In some countries, there is a jury - typically 12 people, without any special training, whose job is to listen to all the evidence and decide on the facts: what actually happened? In other countries, especially where family and clan loyalties would be so strong as to take priority over any desire for impartial justice, there is no jury and the judge makes the decision on the facts. In either case, after a defendant has been found guilty, it is the judge's job to pass sentence - to decide what the appropriate punishment will be for the crime.
There are also lower courts - often called Local Courts or Magistrates Courts - typically presided over by a magistrate. The prosecution will often be handled by a police prosecutor rather than a lawyer. There is no jury. These lower courts generally deal with less serious crimes, although they may also have to hear the evidence about very serious crimes, sometimes, to decide whether or not the case should be heard by a higher court. These are called committal proceedings, and are dealt with in Chapter 65: Practical court reporting.
The job of the police is to enforce the law as passed by the legislature and interpreted by the judiciary. Typically, they do this both by acting to prevent crimes being committed, and by investigating crimes which have been committed. They gather evidence, arrest people who seem likely to have committed the crime, and charge them with the offence.
This does not yet mean that the person is guilty. It is up to the courts to consider the evidence which the police have gathered, weigh that against the evidence which the defence will present, and decide on the truth.
Journalists should always take care when reporting an arrest: you must not say that the person arrested committed the crime. The police may believe so, and may even say so to you; but this does not make it a fact. It may be a fact that the person has been arrested; if so, you may say so. It may be a fact that the person has been charged; if so, you may say so. But until a court says that the person committed the crime, it is not a fact, and you may not say so. In many common law legal systems, there is an automatic presumption of innocence, which means that everyone must assume that an accused person is innocent until a court finds them guilty.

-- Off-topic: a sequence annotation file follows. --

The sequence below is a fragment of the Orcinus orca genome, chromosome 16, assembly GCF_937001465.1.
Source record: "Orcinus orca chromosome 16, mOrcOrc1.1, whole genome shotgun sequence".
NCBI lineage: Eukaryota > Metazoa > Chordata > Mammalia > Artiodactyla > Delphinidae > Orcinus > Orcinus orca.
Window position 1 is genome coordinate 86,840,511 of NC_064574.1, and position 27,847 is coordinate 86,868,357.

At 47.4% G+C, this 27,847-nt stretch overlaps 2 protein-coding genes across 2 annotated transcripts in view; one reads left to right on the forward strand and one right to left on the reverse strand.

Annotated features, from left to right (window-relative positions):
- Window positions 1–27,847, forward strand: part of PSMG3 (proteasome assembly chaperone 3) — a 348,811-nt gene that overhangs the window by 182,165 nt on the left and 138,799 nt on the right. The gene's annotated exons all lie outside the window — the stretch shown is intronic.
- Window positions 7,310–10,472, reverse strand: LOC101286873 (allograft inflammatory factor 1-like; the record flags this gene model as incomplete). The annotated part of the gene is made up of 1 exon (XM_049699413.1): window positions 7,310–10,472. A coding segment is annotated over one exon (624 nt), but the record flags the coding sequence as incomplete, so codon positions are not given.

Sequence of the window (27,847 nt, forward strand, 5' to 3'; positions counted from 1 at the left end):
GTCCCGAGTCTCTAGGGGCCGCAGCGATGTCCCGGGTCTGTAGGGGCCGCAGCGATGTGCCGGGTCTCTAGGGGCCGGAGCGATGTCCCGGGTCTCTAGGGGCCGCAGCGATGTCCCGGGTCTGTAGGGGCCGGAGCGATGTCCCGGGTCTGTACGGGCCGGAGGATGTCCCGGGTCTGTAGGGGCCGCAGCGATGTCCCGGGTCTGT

If you do state that a person who has just been arrested actually committed the crime, and if the person is later found not guilty, he or she may be able to sue you for defamation. We will deal with this in detail in Chapter 69.
There may be other law-enforcement agencies in your society, too, such as Customs officers, harbours police, game wardens and others.
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Criminal and civil law
Not all court cases involve crimes. Many of them do, of course; but many others involve what is called civil law, rather than criminal law.
Criminal law deals with offences by people against society as a whole. Prosecutions are usually brought in the name of the Head of State, or of the State itself.
Civil law deals with offences by people against other individuals. This may include disputes over fences and other land matters, defamation cases, damaged property, broken promises or a host of other disputes between people.
In a criminal court, the two sides are called the prosecution and the defence. In a civil court the two sides are called the plaintiff (that is the person who is bringing the complaint) and the defendant or in some cases, the respondent.
In a criminal court, the judgment at the end of the hearing will be that the defendant is either guilty or not guilty. In a civil case there is no question of guilt, because nobody has been charged with any crime; the judgment will simply be either for the plaintiff or for the defence.
In a criminal court, a defendant who has been convicted (that is, found guilty) will be sentenced - usually by either a fine or imprisonment. In a civil case, there is no sentence. However, if judgment is for the plaintiff (that is, the person bringing the complaint wins), the court may award damages against the defence. This means the court agrees that the plaintiff has been wronged by the defendant, and orders the defendant to pay a sum of money (called damages) by way of compensation. The court may also, under certain circumstances, order the losing side to pay all the legal costs of the winning side. This would happen usually if the judge considers that the loser has acted unreasonably in fighting the case at all, and should have settled out of court without forcing the other person into expensive legal proceedings.